What About Training?
Both Boerboels and Cane Corso are incredibly intelligent and hardworking dogs, which makes them a great choice for any specialized training programs that you may be interested.
However, the single most important factor in raising a friendly and well-adjusted Boerboel is socialization.
Because Boerboels have more of a reputation for being an aggressive dog, you’ll want to go out of your way to make sure that your dog disproves that stereotype.
Start socialization early and put in the extra work to ensure that your dog is comfortable around humans and other animals alike.
Cane Corso Training
The Cane Corso is another dog that, properly socialized, is an incredibly sweet and outgoing dog.
Like the Boerboel, however, the Cane Corso takes a lot of work to get to the point where they feel safe and confident around other humans and other dogs.
The most important thing to remember while training your dog is to be patient. Cane Corso and Boerboels are both smart, hardworking dogs, but they both will look to you to set the tone for their personality.
Are There Any Health Concerns?
Boerboel Health Issues
In general, both Boerboels and Cane Corso are relatively healthy dogs, although this may change as both breeds become more and more popular.
Boerboels in particular are known for being especially healthy dogs as compared to most other purebred examples. However, they do still have some issues to keep an eye on.
As with most purebred lines, Boerboels are susceptible to hip dysplasia and elbow dysplasia, painful genetic conditions that stem from improperly formed joints and may lead to partial or complete lameness.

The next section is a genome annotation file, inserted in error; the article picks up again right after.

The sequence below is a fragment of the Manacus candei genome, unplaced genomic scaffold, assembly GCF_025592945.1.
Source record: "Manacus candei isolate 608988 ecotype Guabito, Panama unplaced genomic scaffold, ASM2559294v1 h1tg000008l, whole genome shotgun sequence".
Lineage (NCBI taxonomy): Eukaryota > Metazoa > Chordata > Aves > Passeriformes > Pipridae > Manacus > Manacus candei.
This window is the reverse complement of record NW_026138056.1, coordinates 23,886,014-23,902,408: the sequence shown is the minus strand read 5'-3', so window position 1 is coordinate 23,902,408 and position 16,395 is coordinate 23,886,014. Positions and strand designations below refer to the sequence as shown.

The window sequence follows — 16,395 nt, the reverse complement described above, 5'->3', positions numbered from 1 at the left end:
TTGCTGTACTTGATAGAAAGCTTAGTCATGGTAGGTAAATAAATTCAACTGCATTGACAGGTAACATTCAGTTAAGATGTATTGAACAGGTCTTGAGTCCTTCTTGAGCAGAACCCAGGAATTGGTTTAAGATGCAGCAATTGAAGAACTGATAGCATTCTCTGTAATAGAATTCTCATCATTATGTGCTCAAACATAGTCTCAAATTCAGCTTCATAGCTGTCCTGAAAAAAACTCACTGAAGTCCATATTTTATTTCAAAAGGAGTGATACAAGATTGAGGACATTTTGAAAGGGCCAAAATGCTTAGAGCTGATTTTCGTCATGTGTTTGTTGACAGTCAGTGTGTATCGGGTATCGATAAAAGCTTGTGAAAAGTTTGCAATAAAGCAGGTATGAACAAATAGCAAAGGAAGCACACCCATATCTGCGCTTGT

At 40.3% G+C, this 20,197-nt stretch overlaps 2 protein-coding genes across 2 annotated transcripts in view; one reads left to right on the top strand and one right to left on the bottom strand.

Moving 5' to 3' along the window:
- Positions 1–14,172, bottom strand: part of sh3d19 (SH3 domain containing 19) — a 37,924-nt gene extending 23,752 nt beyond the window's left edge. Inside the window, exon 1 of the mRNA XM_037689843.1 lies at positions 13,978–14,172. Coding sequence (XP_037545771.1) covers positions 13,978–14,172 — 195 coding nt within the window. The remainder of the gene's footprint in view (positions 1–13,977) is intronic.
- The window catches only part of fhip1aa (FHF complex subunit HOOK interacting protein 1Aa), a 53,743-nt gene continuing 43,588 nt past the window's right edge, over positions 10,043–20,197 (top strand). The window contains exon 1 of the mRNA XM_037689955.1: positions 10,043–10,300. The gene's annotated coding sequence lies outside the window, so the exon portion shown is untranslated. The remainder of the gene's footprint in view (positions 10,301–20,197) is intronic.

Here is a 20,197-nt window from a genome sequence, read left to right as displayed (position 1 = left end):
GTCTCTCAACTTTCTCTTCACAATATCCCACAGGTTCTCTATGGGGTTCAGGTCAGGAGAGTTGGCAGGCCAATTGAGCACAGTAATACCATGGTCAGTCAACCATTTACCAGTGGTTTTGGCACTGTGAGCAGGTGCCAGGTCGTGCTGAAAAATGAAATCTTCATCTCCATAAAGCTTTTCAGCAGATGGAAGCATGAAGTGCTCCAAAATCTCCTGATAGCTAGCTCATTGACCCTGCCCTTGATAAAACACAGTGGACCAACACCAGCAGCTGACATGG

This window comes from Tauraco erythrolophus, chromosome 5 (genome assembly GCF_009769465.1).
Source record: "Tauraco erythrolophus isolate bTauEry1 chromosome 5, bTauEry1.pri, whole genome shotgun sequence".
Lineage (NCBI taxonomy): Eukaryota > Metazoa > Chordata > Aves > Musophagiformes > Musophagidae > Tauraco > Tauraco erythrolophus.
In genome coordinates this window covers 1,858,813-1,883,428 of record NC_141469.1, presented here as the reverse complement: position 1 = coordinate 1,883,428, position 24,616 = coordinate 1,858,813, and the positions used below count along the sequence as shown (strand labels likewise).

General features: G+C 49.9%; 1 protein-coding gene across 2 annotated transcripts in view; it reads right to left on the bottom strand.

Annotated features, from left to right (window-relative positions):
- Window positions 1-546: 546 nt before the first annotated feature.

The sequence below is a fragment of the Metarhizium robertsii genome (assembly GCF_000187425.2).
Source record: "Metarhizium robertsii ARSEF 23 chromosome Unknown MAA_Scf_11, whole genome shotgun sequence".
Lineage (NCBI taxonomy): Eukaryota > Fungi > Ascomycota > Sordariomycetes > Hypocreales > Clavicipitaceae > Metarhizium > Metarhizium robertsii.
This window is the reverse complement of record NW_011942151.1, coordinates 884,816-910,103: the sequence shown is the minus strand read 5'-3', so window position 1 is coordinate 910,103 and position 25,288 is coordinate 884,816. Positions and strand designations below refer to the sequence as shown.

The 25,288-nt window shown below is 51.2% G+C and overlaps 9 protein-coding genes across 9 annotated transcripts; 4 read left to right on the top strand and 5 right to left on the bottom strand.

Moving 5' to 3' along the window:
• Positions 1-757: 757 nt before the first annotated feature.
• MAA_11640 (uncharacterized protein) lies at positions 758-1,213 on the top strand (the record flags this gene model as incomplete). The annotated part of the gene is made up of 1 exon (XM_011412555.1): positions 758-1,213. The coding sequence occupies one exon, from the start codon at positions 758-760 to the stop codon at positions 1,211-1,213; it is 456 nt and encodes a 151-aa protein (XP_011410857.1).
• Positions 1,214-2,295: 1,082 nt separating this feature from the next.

Boerboels are also prone to entropion and ectropion, two eye conditions in which the eyelids turn either inwards to rub the lashes against the cornea (entropion) or outwards to expose the sensitive lining of the eyelid (ectropion).
Juvenile epilepsy has also started to appear in Boerboels as of the time of this article’s writing.
Cane Corso Health Issues
Like the Boerboel, the Cane Corso is unfortunately susceptible to hip and elbow dysplasia. Both of these conditions can be diagnosed with an x-ray, although there aren’t many non-surgical treatments for either. Instead, many veterinarians focus on managing the pain and reducing some of the worst symptoms.
The Cane Corso breed is also increasingly at risk for dilated cardiomyopathy, a condition in which the heart swells unnaturally and struggles to pump blood, resulting in weakness and fatigue.
What Are the Dietary Needs for Each Breed?
Because the Boerboel is a heavy breed, it shouldn’t come as a surprise that this dog needs a pretty large amount of food. In general, the Boerboel will eat more than the Cane Corso, consuming around five cups of food daily.
If you feed your dog kibble, pay close attention to the health of their teeth, as they may develop cavities or other issues over time.
A raw diet can help them “brush their teeth” as they eat, but it’s still not a completely infallible approach.
Either way, check with your veterinarian to make sure that your dog is getting all of the vitamins and nutrients that they need from their food.
Cane Corso Nutrition
As compared to the Boerboel, the Cane Corso is a relatively light eater, coming in at around three cups of food per day.
Again, whether you feed your dog a raw diet or a kibble diet, check with your vet to get a more specific idea of what your dog might need to feel healthier than ever.